Ursula Kampmann has another great article in CoinsWeekly on her trip to the coin museum at Hall in Tyrol. Here are a few excerpts and images, but be sure to read the complete article online.
Hall in Tyrol. We have to spell it completely in order to avoid any confusion. After all there are many towns sounding quite similar to the English speaking world: Hallein, Hallstadt, Reichenhall, Halle, Schwäbisch Hall. They all share one aspect: In all these places salt was mined, and in the Middle Ages “hall” was the German word used for salt.
The Hall salt pans were mentioned for the first time in 1232. The counts of Tyrol – first the Meinhardiners, then the Habsburg – invested in this place creating thus their wealth which would lead to their ascent. At this epoch salt was considered the white gold since it was the only way of curing meat and fish, being therefore one of the paramount resources of the pre-refrigerator epoch.
Hall in Tyrol. Medal 1903 by Stefan Schwartz
Hall was a prosperous city, owing its wealth not only to the salt but also to the trade. There, the merchants were able to cross the River Inn over a bridge, and the river was navigable right up to Hall. Two important fairs took place in Hall, and since 1486 there was the mint where silver from the neighboring Schwaz was transformed into coins. In this golden age, Hall was approximately twice as big as nearby Innsbruck.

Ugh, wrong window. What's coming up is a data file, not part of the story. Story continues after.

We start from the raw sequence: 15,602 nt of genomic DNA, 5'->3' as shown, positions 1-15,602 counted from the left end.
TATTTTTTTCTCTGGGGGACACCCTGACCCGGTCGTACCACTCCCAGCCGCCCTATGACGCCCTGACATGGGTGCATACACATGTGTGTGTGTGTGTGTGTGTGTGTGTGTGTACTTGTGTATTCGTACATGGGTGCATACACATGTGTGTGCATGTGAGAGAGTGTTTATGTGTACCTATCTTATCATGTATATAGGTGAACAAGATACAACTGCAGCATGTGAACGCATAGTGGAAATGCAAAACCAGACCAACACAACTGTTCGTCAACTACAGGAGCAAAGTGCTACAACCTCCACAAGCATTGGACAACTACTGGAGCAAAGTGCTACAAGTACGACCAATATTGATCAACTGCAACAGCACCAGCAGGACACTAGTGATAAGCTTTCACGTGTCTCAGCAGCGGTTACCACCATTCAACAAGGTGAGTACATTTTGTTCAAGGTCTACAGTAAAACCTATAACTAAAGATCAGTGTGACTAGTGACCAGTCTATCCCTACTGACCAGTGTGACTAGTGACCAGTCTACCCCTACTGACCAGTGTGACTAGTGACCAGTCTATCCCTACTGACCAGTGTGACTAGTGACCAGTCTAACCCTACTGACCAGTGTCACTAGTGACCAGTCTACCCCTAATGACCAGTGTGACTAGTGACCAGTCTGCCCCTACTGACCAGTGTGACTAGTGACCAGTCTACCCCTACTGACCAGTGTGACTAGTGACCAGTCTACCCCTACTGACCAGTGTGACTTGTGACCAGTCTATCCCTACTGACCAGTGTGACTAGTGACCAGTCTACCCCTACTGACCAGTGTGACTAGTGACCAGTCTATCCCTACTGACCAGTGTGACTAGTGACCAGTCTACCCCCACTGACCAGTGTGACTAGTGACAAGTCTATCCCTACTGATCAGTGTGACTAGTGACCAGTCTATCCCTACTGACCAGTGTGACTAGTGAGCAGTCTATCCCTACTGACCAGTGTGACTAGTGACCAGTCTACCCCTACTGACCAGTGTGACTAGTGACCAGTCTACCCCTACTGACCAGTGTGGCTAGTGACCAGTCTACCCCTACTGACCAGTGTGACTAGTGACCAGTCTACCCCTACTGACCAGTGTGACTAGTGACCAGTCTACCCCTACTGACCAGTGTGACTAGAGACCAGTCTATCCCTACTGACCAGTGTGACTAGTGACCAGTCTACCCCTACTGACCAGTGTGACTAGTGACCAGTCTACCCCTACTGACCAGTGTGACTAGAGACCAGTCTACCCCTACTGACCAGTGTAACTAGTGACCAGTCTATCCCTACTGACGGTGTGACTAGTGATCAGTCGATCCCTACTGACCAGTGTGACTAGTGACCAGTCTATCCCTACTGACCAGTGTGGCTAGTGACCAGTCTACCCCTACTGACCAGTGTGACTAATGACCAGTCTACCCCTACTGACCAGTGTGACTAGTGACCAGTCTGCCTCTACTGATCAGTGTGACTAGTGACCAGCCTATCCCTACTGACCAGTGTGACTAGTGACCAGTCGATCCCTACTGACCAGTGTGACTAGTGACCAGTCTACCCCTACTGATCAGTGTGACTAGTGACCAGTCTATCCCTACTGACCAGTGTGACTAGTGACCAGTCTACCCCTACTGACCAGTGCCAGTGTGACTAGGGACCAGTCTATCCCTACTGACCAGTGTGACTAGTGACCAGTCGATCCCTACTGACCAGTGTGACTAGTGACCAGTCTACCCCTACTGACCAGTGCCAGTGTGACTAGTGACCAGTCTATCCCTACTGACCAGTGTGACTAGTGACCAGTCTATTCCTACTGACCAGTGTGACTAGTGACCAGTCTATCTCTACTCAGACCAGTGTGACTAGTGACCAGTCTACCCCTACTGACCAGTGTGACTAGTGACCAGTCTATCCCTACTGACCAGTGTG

Rolling Mill Hall Mint Museum
Roller Dies Hall Mint Museum
At Hasegg Castle the mint had been accommodated since the sixteenth century. Today it houses a unique museum of minting technology where the visitors can admire a great number of original minting machines and replicas. An audioguide in several languages gives particularly thorough information at hand and is, therefore, of special interest for coin collectors who go there with their family. Indeed they offer a special children version as well that gives an understanding of the objects in an age-appropriate and at the same time intriguing way.
To read the complete article, see:
A trip to Hall in Tyrol
Wayne Homren, Editor
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